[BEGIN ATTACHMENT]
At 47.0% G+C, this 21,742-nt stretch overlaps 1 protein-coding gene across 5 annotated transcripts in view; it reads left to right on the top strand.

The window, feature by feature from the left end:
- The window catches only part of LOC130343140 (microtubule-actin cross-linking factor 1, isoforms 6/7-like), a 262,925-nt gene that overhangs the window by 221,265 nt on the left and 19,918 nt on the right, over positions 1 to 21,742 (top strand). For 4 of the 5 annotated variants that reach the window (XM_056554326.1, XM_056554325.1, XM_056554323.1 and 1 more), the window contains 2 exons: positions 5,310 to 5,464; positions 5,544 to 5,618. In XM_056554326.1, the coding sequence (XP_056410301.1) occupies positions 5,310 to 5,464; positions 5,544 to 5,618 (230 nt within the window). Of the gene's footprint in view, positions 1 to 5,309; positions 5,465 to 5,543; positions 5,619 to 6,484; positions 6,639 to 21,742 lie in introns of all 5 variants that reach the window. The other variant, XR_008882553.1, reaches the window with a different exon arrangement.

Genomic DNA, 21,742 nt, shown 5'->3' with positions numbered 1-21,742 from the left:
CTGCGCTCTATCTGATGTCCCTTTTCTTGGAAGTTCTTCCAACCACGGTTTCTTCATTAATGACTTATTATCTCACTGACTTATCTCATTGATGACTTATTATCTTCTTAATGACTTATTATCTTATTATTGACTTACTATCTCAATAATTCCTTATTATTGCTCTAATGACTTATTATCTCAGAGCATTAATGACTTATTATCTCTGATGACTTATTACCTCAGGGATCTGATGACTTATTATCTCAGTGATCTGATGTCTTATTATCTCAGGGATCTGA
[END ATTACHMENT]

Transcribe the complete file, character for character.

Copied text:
At 47.0% G+C, this 21,742-nt stretch overlaps 1 protein-coding gene across 5 annotated transcripts in view; it reads left to right on the top strand.

The window, feature by feature from the left end:
- The window catches only part of LOC130343140 (microtubule-actin cross-linking factor 1, isoforms 6/7-like), a 262,925-nt gene that overhangs the window by 221,265 nt on the left and 19,918 nt on the right, over positions 1 to 21,742 (top strand). For 4 of the 5 annotated variants that reach the window (XM_056554326.1, XM_056554325.1, XM_056554323.1 and 1 more), the window contains 2 exons: positions 5,310 to 5,464; positions 5,544 to 5,618. In XM_056554326.1, the coding sequence (XP_056410301.1) occupies positions 5,310 to 5,464; positions 5,544 to 5,618 (230 nt within the window). Of the gene's footprint in view, positions 1 to 5,309; positions 5,465 to 5,543; positions 5,619 to 6,484; positions 6,639 to 21,742 lie in introns of all 5 variants that reach the window. The other variant, XR_008882553.1, reaches the window with a different exon arrangement.

Genomic DNA, 21,742 nt, shown 5'->3' with positions numbered 1-21,742 from the left:
CTGCGCTCTATCTGATGTCCCTTTTCTTGGAAGTTCTTCCAACCACGGTTTCTTCATTAATGACTTATTATCTCACTGACTTATCTCATTGATGACTTATTATCTTCTTAATGACTTATTATCTTATTATTGACTTACTATCTCAATAATTCCTTATTATTGCTCTAATGACTTATTATCTCAGAGCATTAATGACTTATTATCTCTGATGACTTATTACCTCAGGGATCTGATGACTTATTATCTCAGTGATCTGATGTCTTATTATCTCAGGGATCTGA